Saturday night in Africa’s biggest city, Lagos, and five of us are lip-reading across the table above the thumping music at Rhapsody’s, a restaurant-club on upscale Victoria Island. Every few minutes a waiter parades past us holding aloft a see-through ice bucket, with sparklers ablaze and a bottle of Dom Pérignon Rosé Vintage, priced at 150,000 naira (around $924)–about one-third the average Nigerian’s yearly income. “You have to let people know you’re ordering it,” says my companion, laughing. When we finally stagger outside at midnight, the valet parkers are maneuvering SUVs out of spaces, carefully avoiding the beggars on the sidewalk.

The disjuncture between the super-rich and dire poor is seen on almost every corner of this megalopolis of about 20 million. This spit of land on the Atlantic coast held just 2 million people in the 1970s. It’s now the region’s commercial powerhouse and one of the fastest-growing cities in the world. Thanks to an oil boom and an expanding economy that has made Lagos a draw for rural villagers hoping for a better life, a high birthrate–the average Nigerian woman gives birth to more than five children–and more and more returnees from the U.S. and London, the growth shows no signs of slowing. Every year about 600,000 people are added to Lagos, and the UN estimates that within a few years it could edge out Karachi to become the world’s third largest, after Tokyo and Mumbai.

Congested roads and high density hardly match the world’s vision of Africa as a place of mud-hut villages and sweeping landscapes. But increasingly this will be the real Africa. Within 20 years most Africans will live in urban areas. By 2050, Africa’s city dwellers will more than triple, from about 400 million to 1.2 billion–one of the fastest urbanizations in human history, according to a report earlier this year by the UN-Habitat. Managing that growth is a challenge the likes of which the continent has never seen–and yet Lagos offers a laboratory for Africa’s future. At stake is whether its exploding growth will widen Nigeria’s huge income gulf–about 60% of Nigerians live on less than $1.25 a day–or create more equitable ways of living. (What’s more, pockets of violent insurgency, like the Boko Haram terrorism base in the northeast that has gripped the world in recent months, are a stark reminder that Nigeria bears the scars of its conflict-ridden past.) While Lagos’s rich are getting richer, the wealth gap remains stark. In general Africa’s booming cities will hardly end poverty. The UN projects that most of Africa’s new city dwellers will probably wind up living in slums and warns, “The ability of African cities to cope with these numbers is questionable.”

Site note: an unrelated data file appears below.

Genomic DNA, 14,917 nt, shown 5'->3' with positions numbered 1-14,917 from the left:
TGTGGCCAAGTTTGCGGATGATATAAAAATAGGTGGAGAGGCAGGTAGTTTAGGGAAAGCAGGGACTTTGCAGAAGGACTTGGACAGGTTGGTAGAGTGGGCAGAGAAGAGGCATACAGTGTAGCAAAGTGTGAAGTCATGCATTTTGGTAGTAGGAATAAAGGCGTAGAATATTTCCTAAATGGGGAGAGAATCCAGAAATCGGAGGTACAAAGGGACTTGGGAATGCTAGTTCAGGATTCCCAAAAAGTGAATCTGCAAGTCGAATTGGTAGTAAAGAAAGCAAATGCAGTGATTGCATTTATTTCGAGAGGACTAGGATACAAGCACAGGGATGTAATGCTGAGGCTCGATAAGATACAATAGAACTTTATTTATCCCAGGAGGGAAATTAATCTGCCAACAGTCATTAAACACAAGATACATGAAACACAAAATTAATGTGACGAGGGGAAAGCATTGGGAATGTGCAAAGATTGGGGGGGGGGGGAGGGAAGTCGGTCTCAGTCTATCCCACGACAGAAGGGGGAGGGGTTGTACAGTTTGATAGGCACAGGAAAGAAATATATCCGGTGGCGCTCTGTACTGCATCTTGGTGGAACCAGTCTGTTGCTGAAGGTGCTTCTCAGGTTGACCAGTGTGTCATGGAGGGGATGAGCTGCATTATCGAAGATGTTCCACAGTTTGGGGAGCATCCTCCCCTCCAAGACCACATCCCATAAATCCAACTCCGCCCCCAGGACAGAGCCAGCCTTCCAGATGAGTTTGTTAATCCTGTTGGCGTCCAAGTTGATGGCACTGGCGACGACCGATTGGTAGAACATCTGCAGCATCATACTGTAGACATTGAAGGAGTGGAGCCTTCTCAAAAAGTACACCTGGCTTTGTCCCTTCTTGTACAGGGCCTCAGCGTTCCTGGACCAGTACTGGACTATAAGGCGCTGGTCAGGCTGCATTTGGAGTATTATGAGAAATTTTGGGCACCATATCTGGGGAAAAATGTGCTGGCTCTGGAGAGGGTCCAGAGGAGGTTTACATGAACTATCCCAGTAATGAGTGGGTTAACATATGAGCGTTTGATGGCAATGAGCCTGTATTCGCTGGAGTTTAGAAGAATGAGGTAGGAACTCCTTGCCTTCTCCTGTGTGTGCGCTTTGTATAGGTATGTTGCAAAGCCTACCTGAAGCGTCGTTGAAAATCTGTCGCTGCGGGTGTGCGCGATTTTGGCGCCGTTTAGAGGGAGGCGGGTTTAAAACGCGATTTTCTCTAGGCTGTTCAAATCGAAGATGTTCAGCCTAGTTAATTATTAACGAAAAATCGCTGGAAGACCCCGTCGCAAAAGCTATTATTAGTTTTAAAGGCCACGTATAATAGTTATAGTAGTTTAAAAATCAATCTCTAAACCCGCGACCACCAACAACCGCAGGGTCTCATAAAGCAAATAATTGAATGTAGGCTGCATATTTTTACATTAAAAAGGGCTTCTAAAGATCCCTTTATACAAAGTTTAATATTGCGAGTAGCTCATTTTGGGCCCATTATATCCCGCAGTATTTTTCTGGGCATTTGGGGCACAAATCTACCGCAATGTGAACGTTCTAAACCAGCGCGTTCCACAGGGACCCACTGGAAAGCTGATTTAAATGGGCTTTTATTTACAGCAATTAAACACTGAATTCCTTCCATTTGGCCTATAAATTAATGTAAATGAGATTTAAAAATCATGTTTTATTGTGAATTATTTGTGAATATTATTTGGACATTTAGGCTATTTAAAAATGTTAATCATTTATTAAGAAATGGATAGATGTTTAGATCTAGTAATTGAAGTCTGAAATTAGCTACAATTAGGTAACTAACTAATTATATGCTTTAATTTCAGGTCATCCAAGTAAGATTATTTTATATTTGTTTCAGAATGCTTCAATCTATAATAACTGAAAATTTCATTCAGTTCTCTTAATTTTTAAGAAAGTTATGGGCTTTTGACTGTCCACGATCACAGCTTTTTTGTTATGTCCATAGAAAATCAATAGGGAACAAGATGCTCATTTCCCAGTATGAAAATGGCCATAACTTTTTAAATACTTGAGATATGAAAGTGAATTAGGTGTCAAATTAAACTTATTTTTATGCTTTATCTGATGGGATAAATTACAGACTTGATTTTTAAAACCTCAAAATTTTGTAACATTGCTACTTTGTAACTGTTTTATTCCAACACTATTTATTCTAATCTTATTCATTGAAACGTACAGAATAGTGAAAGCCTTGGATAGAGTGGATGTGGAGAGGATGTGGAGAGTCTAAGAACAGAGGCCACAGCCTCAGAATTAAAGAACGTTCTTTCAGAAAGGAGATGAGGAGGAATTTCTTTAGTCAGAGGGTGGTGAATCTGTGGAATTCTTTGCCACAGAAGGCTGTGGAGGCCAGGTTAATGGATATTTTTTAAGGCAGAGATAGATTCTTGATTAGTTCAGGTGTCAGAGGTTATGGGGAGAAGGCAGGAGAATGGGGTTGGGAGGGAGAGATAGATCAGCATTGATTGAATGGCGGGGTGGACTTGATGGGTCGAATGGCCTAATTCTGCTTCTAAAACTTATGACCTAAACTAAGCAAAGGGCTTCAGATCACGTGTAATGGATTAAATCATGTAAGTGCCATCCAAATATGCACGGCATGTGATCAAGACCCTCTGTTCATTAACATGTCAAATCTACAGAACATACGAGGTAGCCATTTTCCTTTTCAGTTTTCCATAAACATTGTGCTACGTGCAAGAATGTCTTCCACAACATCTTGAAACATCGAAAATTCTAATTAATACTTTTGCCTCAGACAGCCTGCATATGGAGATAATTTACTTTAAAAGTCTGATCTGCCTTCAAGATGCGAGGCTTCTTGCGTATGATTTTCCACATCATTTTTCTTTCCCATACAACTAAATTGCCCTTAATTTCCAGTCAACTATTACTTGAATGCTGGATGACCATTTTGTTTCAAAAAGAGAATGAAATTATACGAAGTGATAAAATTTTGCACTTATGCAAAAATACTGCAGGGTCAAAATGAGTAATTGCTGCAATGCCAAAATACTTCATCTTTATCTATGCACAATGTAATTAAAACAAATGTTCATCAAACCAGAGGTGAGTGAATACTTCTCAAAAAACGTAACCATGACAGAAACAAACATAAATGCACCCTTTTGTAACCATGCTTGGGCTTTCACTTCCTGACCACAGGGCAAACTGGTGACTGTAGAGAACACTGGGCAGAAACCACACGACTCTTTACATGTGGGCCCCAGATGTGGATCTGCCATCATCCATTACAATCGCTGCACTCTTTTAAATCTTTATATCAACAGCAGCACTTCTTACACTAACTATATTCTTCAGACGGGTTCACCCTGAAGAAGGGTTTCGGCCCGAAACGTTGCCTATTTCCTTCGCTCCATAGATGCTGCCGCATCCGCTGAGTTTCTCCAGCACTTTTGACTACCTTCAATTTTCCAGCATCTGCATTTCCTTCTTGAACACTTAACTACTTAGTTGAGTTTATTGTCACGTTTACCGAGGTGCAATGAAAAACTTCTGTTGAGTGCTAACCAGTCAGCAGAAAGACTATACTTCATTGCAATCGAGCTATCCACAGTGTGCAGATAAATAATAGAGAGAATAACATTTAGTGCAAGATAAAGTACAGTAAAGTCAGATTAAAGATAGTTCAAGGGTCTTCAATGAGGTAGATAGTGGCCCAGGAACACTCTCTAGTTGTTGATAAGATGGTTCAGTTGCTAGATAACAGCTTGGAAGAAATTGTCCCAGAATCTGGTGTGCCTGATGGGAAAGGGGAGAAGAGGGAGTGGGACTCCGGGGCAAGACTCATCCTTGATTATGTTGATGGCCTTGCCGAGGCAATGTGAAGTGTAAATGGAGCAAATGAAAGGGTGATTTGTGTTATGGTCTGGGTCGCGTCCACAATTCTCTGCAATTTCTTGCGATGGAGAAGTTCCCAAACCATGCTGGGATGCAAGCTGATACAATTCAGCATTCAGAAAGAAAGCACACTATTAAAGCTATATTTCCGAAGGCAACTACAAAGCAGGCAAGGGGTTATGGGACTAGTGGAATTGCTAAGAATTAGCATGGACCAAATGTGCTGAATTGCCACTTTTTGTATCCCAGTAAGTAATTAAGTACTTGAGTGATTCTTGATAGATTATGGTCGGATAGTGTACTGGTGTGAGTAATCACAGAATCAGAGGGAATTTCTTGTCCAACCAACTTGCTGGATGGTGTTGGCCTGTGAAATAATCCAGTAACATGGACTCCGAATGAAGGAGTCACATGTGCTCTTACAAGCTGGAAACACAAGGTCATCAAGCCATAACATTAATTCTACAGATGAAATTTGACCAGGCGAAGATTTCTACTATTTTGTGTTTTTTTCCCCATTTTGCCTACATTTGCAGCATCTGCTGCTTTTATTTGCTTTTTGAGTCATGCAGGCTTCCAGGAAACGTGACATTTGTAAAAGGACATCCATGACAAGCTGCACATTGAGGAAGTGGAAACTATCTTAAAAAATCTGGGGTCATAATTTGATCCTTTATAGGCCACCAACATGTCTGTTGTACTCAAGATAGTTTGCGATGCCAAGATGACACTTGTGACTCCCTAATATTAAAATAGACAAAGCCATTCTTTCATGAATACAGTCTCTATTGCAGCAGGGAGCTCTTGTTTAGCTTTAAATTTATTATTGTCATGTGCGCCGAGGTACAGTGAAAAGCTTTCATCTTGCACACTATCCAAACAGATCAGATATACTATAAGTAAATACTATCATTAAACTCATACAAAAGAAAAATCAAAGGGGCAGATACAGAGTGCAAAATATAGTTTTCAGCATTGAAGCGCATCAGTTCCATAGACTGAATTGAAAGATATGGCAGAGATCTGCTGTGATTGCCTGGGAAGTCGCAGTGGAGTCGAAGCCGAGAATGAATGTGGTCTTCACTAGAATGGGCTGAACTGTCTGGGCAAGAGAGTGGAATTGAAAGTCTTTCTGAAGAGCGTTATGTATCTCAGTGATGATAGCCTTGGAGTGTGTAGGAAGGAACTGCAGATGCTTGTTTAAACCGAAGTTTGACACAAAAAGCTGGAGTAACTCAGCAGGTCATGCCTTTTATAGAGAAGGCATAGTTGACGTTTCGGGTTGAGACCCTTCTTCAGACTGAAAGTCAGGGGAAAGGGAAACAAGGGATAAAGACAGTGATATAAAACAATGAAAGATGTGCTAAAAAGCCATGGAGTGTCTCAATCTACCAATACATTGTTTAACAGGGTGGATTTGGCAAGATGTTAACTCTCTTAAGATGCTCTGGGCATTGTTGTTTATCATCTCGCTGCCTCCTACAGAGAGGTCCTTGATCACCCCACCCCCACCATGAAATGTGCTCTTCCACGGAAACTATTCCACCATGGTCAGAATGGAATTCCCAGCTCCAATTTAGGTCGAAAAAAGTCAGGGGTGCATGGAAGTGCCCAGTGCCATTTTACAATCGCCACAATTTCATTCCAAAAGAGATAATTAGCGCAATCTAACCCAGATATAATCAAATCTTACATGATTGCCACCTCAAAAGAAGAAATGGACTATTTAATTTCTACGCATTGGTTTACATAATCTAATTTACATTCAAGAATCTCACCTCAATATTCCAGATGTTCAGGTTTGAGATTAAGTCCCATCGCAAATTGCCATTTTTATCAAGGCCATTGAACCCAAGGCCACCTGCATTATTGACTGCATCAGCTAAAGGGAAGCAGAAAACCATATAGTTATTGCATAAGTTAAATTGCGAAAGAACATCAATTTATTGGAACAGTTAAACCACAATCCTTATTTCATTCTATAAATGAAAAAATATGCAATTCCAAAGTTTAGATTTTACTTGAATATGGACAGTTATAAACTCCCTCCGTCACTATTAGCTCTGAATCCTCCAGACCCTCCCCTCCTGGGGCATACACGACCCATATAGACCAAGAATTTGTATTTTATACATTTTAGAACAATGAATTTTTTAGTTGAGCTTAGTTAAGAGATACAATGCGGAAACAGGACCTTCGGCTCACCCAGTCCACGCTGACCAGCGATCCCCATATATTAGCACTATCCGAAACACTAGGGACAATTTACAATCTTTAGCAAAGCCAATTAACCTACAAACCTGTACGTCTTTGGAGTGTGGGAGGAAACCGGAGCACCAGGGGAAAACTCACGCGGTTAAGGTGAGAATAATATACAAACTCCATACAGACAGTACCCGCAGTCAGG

Lagos, Nigeria Congested roads and hours-long traffic jams don’t match the image of Africa as a place of mud huts and sweeping landscapes. But increasingly this will be the real Africa. Photograph by Alex Majoli—Magnum Photos

It’s no surprise that the city is straining under the growth. Because of decades of ineffective government control, electricity is in critically short supply. Nigeria has finally opened investment to private power companies, but Lagos generates a minuscule 2,000 megawatts of electricity–less than half of what’s available for a single block in Midtown Manhattan–and every household and store depends on diesel generators. “We have about two hours, maybe, of public power a day,” says Kola Karim, 45, CEO of Nigeria’s Shoreline Energy International, an industrial conglomerate, as we sit in the dark in an upscale hotel bar waiting for a generator to kick in. “It’s unbearable,” he says.